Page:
Why Reading is Important for Early Language
There are a variety of reasons why reading is important for early language development. When we read to children, we expose them to more and new language that in turn predicts later language development. It is important to know that children learn language by hearing words being spoken to them and around them. For example, when you are changing your baby’s diaper or singing to them before nap time, they are watching your mouth move.
By watching your mouth and face, the child’s brain is making a thousand connections about what is going on and language is being developed. They are watching your lips or teeth touch and your tongue move when you are engaging with them. Their brain is figuring out for themselves how to copy your model. This is why reading is a great tool to promote early language learning.
Make Reading Exciting!
It has been proven that reading to children as early as eight months of age has a huge impact on early language skills. From eight months on, the more a child is read to, the better. When reading to a child, make it exciting! Show the child that you are excited about what is happening in the book, to bring them into your world, as well as engage them with you. For example, if reading a book like Brown Bear Brown Bear, make sound effects for each animal. Say “woah” or “wow” when you turn a page. The goal when reading is to make it fun!
Tips for Reading Time with Children
- Let the child choose the book to read.
- Have your child help you turn the pages as the book is read.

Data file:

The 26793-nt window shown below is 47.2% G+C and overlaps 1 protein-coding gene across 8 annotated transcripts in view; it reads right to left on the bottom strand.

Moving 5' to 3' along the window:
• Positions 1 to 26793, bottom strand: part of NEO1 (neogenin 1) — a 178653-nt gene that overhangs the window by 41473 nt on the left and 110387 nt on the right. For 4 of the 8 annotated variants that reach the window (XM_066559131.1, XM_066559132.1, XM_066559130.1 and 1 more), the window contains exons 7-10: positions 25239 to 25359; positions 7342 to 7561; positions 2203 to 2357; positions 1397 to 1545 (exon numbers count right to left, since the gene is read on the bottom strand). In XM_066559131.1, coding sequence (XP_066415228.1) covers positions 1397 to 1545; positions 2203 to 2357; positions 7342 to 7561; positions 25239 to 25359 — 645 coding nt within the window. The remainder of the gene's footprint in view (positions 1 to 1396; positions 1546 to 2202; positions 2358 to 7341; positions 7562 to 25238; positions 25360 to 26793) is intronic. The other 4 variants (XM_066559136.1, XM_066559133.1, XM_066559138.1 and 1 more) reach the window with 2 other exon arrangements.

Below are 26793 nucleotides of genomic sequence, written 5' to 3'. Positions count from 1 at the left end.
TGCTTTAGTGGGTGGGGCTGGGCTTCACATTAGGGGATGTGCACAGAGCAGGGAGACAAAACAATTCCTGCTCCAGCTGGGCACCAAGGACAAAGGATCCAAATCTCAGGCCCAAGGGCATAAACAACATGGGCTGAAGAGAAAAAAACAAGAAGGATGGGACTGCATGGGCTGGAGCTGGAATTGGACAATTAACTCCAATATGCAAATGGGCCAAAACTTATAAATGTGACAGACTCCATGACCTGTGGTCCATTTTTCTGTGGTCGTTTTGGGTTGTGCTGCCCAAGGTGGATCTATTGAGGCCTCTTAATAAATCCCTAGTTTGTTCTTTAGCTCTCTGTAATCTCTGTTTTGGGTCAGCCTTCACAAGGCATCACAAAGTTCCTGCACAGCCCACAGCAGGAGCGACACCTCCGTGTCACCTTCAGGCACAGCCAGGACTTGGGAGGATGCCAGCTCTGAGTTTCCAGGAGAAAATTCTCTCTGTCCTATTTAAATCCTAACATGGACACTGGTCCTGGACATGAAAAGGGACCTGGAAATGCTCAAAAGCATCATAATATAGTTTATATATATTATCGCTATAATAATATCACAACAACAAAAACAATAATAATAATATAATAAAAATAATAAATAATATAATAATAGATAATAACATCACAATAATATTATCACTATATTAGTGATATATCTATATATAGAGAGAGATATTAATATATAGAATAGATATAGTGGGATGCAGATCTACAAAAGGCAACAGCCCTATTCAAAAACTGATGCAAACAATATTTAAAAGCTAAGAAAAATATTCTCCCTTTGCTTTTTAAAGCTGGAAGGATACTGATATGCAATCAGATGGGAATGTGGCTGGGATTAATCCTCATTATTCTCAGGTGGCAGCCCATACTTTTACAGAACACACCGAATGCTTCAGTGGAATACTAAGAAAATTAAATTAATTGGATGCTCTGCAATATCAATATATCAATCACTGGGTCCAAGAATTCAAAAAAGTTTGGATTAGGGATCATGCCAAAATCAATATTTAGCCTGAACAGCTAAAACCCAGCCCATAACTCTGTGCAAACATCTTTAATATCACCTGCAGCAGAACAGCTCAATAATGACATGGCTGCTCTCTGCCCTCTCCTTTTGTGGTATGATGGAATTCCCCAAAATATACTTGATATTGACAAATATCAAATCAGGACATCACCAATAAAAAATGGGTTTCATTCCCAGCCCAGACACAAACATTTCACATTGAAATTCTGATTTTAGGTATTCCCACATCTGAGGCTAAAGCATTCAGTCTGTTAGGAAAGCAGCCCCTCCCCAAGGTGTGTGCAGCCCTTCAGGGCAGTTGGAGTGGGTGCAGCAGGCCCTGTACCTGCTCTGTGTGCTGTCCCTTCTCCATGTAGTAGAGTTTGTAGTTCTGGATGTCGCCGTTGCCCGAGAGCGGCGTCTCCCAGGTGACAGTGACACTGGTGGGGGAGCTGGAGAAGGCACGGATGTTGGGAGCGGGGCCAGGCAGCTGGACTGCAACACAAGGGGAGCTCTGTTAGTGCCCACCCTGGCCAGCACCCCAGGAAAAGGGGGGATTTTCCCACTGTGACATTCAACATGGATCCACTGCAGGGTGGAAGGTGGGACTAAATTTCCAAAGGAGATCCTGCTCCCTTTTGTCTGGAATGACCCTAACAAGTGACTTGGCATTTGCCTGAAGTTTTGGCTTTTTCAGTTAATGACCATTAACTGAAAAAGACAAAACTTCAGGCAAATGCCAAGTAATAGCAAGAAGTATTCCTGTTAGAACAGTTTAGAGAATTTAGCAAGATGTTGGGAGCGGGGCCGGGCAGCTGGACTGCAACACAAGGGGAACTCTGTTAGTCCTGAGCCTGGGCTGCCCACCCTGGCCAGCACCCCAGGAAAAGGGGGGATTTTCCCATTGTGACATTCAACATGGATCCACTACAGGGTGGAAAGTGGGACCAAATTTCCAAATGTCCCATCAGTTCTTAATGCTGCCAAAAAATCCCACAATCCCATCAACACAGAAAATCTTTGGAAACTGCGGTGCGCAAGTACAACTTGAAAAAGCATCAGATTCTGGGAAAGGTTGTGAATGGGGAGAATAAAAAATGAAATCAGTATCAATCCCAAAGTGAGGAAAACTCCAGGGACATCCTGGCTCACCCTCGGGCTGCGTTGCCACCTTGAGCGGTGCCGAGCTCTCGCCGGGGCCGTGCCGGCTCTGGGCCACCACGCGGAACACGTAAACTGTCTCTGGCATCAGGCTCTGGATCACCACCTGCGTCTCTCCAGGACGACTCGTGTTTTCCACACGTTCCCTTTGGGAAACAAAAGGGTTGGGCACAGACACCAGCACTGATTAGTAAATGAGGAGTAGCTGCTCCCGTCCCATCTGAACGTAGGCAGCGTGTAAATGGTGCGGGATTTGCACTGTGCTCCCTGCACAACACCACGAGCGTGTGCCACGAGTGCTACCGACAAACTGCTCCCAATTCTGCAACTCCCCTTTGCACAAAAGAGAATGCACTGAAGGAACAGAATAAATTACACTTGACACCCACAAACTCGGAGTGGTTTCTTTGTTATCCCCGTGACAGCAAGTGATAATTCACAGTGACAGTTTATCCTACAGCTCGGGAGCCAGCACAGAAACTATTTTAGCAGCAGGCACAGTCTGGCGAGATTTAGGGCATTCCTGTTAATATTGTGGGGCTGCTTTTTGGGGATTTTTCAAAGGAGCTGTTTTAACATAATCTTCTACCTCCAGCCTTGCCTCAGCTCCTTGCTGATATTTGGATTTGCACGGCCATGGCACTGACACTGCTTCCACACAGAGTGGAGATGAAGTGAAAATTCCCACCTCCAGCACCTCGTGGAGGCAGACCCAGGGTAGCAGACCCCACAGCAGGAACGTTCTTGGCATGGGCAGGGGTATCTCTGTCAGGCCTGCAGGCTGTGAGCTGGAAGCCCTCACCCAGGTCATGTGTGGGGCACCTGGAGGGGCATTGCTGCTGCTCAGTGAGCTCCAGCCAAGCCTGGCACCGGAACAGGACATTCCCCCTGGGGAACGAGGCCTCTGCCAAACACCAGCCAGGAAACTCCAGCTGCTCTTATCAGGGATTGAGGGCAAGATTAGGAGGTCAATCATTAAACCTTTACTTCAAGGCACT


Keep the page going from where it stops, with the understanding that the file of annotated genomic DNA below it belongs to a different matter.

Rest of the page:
- Have props to go along with the story to reenact the story being read. For example, a bunny toy if reading Peter Rabbit.
- Practice finding items on the different pages. Ask the child, “Where is the bird?” And see if they can find and point to the bird.
- Point to your mouth as you say a certain word in the story. This is called multimodal communication. The child is being provided with more than one model of the word. They hear the word being spoken, in addition to having a visual representation as well.
- Sit across from your child while reading and put the book beside your face at an equal height.
This serves as a visual reinforcement of the language being modeled by the child being able to see your face/mouth while also seeing the book’s illustrations.
- Ask questions to the child about the story. You can ask the child, “What noise does a dog make?” If the child does not answer, this is okay, but make sure to provide the model yourself before moving on since the child’s learns with repetitive modeling.
Books to Use to Elicit Language That Children Enjoy
- Flap books
- Board books
- Books with clear and simple illustrations on each page that’s not overwhelming
- Books that are not too busy with verbiage and illustrations
- Touch and feel books to promote sensation and interaction
Through reading, children learn not only new words, but new concepts and ideas from the stories being told. The artwork represents the story being read, which in turn, promotes storytelling comprehension. When we read a story, as well as have a visual representation to go along with it, the child is being exposed to multiple models of language. When reading to a child, remember that we do not have to read every word on the page. You don’t even have to read the words and sentences at all. Just talk about what you see on the page and engage with your child in a way that is motivating and exciting for both the child and you. Contact us to learn more.
SuperDuper Early Language Development Handout #18
Book Time by Linda Mawhinney & Mary Scott McTeague